Indian agriculture broadly consists of four sub-sectors. Agriculture proper including all food-crops oilseeds, fiber, plantation crops, fruits and vegetables is the largest accounting for nearly 70 percent of the agriculture sector as a whole. The rapid growth in this sub-sector through exploitation of wastelands and fallows spread of irrigation and adoption of production enhancing technologies was critical in transforming India from a country vulnerable to food shortages to one of exportable surplus. Although this sub-sector has made impressive progress its share in the sector as a whole has declined from 78 percent in 1960-61 to less than 70 percent by early 90s.
Correspondingly the share of livestock sector has increased considerably. The livestock industry has grown from Rs. 15 billion in early 1960s to Rs. 100 billion by 1980-81 and Rs. 672 billion by 1993-94. In nominal terms the sector grew at almost 15 percent per annum during 1980s. Milk production, which was almost stagnant for two decades ending 1970, grew by over 5 percent per annum in the 80s. Similarly, production of eggs increased at the rate of about 6.5 percent during the same period. As a result the share of livestock increased from about 17 percent till early 80s to 25 percent by 1993-94.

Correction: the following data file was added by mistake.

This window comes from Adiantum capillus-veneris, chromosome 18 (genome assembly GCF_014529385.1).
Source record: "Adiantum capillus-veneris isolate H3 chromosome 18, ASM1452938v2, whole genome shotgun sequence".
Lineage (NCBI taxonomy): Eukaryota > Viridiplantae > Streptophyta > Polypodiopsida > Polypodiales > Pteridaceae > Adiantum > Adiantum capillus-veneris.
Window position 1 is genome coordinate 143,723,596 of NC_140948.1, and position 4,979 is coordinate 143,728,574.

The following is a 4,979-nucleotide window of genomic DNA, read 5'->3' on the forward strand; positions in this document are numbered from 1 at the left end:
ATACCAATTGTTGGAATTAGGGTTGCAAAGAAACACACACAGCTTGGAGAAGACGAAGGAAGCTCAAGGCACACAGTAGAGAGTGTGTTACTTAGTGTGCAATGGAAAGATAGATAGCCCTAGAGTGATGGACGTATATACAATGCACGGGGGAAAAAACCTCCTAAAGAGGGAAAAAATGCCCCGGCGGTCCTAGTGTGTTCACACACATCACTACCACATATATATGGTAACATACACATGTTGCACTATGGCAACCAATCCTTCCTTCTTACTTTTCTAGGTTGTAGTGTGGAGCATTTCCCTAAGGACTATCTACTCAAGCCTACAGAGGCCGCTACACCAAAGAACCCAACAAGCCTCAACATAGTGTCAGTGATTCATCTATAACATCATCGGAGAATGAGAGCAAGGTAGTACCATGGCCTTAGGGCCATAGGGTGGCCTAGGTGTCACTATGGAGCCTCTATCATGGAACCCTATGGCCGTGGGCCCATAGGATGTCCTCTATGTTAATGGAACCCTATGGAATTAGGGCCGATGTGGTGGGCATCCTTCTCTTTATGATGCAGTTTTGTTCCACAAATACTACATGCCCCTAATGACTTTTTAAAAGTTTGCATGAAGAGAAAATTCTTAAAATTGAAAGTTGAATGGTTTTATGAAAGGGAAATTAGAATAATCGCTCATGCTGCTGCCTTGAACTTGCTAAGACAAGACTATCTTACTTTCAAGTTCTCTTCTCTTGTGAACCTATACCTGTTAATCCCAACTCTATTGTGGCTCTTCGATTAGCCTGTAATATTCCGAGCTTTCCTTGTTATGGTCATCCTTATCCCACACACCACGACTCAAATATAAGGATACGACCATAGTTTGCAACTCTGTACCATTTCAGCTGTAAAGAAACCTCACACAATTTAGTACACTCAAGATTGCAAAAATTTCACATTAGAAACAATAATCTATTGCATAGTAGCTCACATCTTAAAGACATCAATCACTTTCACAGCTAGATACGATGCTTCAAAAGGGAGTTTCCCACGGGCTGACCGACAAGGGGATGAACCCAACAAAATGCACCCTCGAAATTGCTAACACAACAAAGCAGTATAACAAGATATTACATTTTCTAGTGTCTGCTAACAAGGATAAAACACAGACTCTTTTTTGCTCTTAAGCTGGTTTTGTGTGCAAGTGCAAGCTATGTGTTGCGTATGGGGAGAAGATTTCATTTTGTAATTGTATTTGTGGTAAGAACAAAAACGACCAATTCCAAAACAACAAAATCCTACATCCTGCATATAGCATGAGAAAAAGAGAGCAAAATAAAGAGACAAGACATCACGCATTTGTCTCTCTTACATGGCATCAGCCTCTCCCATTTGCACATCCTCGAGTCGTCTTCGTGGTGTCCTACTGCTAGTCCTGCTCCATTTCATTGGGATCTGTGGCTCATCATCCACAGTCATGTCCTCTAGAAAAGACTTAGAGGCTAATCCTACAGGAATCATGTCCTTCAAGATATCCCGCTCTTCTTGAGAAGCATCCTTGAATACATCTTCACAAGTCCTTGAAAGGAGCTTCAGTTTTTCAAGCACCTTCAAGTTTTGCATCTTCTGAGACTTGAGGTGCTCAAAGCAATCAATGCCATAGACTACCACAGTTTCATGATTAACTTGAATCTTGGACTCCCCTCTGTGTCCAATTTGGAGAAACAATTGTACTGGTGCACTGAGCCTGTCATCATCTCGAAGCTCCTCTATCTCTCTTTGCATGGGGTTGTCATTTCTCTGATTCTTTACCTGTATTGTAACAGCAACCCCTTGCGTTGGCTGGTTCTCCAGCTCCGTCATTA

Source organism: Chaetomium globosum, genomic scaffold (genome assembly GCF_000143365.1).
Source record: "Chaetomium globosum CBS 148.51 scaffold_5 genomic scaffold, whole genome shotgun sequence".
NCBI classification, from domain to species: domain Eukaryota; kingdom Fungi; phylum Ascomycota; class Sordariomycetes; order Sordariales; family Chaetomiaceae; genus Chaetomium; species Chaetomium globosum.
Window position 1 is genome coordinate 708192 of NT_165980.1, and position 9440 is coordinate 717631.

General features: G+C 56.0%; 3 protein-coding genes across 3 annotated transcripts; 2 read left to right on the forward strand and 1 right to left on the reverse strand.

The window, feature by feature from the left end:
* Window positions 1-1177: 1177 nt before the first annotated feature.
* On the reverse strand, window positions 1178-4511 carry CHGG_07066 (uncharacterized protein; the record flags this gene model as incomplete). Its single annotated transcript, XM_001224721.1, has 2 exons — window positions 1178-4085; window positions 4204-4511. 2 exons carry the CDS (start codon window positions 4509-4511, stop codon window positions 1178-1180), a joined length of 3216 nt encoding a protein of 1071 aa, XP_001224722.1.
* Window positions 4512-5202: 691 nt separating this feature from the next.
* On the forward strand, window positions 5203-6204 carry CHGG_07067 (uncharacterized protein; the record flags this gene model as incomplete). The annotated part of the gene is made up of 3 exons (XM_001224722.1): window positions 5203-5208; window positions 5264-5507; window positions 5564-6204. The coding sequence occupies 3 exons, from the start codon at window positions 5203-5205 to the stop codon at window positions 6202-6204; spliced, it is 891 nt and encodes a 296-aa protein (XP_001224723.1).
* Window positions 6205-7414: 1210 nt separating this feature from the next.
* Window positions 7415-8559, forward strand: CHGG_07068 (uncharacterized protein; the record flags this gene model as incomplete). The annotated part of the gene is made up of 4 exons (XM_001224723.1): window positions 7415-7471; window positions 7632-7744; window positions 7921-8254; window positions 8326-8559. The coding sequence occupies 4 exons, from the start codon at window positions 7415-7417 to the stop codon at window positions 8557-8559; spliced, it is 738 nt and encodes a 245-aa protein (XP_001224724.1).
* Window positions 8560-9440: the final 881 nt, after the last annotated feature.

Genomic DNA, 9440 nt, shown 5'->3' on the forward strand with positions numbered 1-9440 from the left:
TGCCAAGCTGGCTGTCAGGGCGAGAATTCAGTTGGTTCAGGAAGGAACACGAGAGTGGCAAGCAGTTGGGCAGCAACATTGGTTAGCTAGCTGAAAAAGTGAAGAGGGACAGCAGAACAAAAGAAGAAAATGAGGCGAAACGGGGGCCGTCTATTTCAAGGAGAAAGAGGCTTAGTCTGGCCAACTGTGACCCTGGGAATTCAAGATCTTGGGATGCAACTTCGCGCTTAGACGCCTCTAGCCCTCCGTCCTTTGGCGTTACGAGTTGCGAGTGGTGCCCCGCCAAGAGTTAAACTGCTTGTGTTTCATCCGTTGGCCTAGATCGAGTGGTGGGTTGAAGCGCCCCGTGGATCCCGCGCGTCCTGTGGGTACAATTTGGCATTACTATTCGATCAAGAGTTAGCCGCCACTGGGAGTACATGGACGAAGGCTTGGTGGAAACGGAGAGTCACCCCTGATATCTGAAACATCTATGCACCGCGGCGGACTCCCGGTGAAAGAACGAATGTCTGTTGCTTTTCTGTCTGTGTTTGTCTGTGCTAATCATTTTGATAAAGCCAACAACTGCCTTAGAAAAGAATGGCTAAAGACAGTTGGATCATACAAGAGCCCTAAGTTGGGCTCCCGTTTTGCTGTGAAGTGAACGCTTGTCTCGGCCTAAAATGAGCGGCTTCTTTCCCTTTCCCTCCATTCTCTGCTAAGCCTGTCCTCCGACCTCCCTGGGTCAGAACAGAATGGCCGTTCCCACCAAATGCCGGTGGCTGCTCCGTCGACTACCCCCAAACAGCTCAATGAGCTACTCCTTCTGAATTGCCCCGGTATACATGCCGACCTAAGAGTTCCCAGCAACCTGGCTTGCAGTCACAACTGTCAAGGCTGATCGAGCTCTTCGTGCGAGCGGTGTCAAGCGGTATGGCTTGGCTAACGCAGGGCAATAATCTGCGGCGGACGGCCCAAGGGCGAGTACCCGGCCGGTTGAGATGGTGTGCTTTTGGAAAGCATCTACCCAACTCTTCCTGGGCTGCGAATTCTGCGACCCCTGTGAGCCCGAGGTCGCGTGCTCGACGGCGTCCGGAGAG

Though it plays relatively a minor role within the sector as a whole, fishing sub-sector activities have been on the rise. The sub-sector has grown from only Rs. 3 billion in 1970-71 to nearly Rs. 90 billion in 1993-94. The growth was particularly rapid in 70s and 80s. Value added increased at over 5 percent per annum during this period.
In real terms forestry and logging activities have been on the decline since mid seventies. As of 1993-94, the size of the industry in terms of value of output was 103 billion.
Over the past three decades, the country has successfully transformed itself from a food deficit economy to one which is essentially self sufficient in availability of food grains and other essential commodities, albeit only at the prevailing level of effective demand. Annual aggregate food grains production, which averaged about 82 million tons in 1960-61 increased to 123.7 and 172.5 million tons for the trienniums ending 1980-81 and 1990-91 respectively. Current (1998-99) production level is 195 million tons and the country has been able to accumulate substantial, (35 million tons) stocks of food grains to cope up with any sudden difficulties arising from drought or a similar situation in any part of the country.
Main Economic Sectors Share of Indian GDP:
Being one of the strongholds of the Indian economy agriculture accounted for 15.7 per cent of the country's gross domestic product (GDP) in 2008-09. According to a Rabobank report, the agri-biotech sector in India has been growing at a whopping 30 per cent since the last five years, and it is likely to sustain the growth in the future as well. The report further states that agricultural biotech in India has immense potential and India can become a major grower of transgenic rice and several genetically engineered vegetables by 2010.